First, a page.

Long on tradition, Thanksgiving in the United States is steeped in generational recipes and a day of routines. United Methodists, as well as many Americans, may enjoy the comfort of the customs as much as the tasty food. But in the Coronavirus era, Thanksgiving, like most everything about our lives in 2020, requires some alterations to keep the day of thanks safe.
The Centers for Disease Control has published ways to celebrate with care, including what we already know: wear masks, wash hands frequently and follow the six-feet rule.
Check out these other suggestions that you may not have thought of yet for creating a festive holiday, despite Covid-19.
Enjoy a small dinner with only people who live in your household. If you’re used to cooking for 25, a scaled-down version will require a different plan. Serving fewer around the table, however, can have its advantages, so embrace the opportunity with these ideas. If the weather cooperates, consider moving your dinner outside.
Prepare traditional and favorite recipes for families and neighbors, especially those who may be more vulnerable, and deliver them in a contactless way (i.e., leave a disposable container on the doorstep).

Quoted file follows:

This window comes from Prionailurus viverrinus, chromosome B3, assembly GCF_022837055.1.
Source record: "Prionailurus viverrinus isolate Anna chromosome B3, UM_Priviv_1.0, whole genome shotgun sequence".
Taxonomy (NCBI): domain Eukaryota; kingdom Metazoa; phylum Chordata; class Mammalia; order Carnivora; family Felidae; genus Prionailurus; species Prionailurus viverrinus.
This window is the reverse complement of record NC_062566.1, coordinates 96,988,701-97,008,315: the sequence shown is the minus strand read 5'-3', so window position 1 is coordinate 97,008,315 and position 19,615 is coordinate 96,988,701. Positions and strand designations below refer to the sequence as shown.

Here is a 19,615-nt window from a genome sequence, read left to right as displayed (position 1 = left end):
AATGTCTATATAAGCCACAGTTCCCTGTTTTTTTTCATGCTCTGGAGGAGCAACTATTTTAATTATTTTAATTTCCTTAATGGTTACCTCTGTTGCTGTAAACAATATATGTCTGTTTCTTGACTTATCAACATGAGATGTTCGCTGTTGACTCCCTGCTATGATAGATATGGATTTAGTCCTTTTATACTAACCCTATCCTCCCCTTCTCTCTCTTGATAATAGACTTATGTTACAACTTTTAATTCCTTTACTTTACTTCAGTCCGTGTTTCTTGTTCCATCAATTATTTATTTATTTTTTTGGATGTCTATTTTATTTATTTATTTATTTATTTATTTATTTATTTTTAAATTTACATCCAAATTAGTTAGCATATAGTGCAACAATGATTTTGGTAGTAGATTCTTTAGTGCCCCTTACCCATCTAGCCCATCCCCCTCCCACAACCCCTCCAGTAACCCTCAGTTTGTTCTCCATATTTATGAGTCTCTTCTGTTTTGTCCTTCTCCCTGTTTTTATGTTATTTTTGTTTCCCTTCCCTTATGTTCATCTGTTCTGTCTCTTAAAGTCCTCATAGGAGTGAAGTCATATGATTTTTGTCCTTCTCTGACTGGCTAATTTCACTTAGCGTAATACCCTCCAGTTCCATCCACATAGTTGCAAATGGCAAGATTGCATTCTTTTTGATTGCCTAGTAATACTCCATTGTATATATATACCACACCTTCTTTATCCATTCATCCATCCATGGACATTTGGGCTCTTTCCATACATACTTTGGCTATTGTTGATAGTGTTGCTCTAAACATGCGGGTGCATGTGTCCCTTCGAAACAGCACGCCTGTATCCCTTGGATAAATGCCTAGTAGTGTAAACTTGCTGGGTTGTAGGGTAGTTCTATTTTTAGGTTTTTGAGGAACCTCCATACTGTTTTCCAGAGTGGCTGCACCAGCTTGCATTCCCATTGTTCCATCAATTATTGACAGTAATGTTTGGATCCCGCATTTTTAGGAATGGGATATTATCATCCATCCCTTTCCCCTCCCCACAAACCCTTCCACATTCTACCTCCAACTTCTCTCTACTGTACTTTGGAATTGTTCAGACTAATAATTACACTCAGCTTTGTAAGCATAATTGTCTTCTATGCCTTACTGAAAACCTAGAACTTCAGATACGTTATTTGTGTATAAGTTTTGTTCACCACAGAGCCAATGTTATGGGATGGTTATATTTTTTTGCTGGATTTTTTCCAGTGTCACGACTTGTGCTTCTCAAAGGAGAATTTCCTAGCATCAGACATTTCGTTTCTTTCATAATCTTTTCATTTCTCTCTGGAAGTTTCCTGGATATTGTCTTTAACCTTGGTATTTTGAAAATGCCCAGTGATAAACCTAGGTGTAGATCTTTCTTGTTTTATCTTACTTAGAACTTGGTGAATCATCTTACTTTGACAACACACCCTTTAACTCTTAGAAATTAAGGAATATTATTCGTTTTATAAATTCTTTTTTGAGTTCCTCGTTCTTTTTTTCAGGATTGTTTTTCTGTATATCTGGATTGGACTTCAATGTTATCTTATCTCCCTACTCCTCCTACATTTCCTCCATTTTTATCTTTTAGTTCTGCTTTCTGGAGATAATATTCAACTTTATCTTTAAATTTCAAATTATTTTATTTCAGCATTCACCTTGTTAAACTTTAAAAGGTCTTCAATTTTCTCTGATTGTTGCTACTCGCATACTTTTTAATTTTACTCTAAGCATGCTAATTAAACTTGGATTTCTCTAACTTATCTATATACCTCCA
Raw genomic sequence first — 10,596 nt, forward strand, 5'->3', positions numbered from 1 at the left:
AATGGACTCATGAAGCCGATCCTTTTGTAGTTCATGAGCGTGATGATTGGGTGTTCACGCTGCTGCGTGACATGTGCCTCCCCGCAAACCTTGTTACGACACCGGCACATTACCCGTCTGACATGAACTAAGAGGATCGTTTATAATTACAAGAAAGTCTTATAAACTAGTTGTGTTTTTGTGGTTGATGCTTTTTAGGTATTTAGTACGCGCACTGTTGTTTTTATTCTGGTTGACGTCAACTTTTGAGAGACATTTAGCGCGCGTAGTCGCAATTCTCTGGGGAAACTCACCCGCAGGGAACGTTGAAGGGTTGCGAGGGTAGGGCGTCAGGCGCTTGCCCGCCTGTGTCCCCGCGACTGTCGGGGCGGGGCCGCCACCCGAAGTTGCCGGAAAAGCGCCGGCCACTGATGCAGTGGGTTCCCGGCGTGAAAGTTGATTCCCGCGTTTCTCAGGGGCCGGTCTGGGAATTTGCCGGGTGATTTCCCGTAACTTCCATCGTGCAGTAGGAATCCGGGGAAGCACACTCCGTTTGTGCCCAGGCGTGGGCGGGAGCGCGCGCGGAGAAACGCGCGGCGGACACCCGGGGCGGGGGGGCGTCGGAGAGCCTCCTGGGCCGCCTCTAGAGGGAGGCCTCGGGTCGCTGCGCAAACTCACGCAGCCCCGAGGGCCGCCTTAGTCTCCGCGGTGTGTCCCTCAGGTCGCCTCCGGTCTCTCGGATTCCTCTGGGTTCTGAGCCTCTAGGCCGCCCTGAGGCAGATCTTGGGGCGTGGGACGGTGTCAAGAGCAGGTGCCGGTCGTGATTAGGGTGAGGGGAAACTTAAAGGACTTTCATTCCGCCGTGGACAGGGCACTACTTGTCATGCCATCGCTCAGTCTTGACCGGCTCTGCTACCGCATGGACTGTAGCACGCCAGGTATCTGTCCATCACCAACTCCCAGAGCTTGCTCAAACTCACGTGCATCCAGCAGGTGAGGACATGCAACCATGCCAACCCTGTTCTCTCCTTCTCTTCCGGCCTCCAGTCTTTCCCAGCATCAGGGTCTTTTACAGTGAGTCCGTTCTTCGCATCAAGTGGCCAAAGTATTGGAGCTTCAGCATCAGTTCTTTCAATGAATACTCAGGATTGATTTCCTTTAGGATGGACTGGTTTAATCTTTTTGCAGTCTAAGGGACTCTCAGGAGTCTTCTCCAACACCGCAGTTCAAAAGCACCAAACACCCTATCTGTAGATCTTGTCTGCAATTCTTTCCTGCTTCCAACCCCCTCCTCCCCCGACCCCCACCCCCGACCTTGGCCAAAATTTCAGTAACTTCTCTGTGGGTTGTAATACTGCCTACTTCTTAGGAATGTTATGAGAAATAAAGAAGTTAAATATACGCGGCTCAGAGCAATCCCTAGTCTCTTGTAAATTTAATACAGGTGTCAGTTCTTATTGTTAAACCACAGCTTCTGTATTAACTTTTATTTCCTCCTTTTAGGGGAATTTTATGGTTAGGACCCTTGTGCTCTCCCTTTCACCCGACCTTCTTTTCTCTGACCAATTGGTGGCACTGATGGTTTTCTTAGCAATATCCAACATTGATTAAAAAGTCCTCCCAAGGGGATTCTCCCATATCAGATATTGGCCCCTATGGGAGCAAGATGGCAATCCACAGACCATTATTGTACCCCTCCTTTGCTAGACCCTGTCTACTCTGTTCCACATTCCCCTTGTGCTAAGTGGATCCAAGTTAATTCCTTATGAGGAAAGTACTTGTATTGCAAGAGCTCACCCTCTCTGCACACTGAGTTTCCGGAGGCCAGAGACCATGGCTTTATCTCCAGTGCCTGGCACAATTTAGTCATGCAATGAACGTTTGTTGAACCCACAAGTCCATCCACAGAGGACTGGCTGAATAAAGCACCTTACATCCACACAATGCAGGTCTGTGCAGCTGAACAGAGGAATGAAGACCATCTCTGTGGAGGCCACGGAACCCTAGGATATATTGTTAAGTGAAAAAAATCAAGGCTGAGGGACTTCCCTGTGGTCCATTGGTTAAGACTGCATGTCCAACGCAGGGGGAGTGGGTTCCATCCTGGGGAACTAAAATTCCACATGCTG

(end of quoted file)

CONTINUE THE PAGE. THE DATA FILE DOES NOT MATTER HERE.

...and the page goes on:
Go virtual. Share recipes with friends and family for favorite dishes. Then gather online to share the meal together. Find tips here. One videoconferencing platform, Zoom, has removed its standard 40-minute time limit on Thanksgiving Day for free accounts. This means you can gather all the loved ones from all over the world and chat for hours. No travel required.
If holiday shopping is part of your Thanksgiving tradition, shop online rather than in person for maximum safety – and ease (i.e., no fighting for parking spots).
Watch sports event, parades and movies from home rather than in-person where gathering among crowds may put you at risk.
Start new traditions. Creatively consider what you can do this year to make the holiday memorable. Maybe you and those in your household can learn a new game to play after the Thanksgiving meal. Weather permitting, a walk at a park or in the neighborhood might be fun for your small group. Get out family photo albums for reminiscing.
At the core of your Thanksgiving celebration, keep the main thing the main thing. Call up loved ones to express your gratitude for them, mail out Thanksgiving cards, or participate in a gratitude activity, such as making a list of what you are grateful for and sharing the list with your family and friends.
“Give thanks in all circumstances,” 1 Thessalonians 5:18 tells us, even a pandemic.
*Information compiled from various sources by United Methodist Communications. You may contact Crystal Caviness by email.
Article published on November 17, 2020.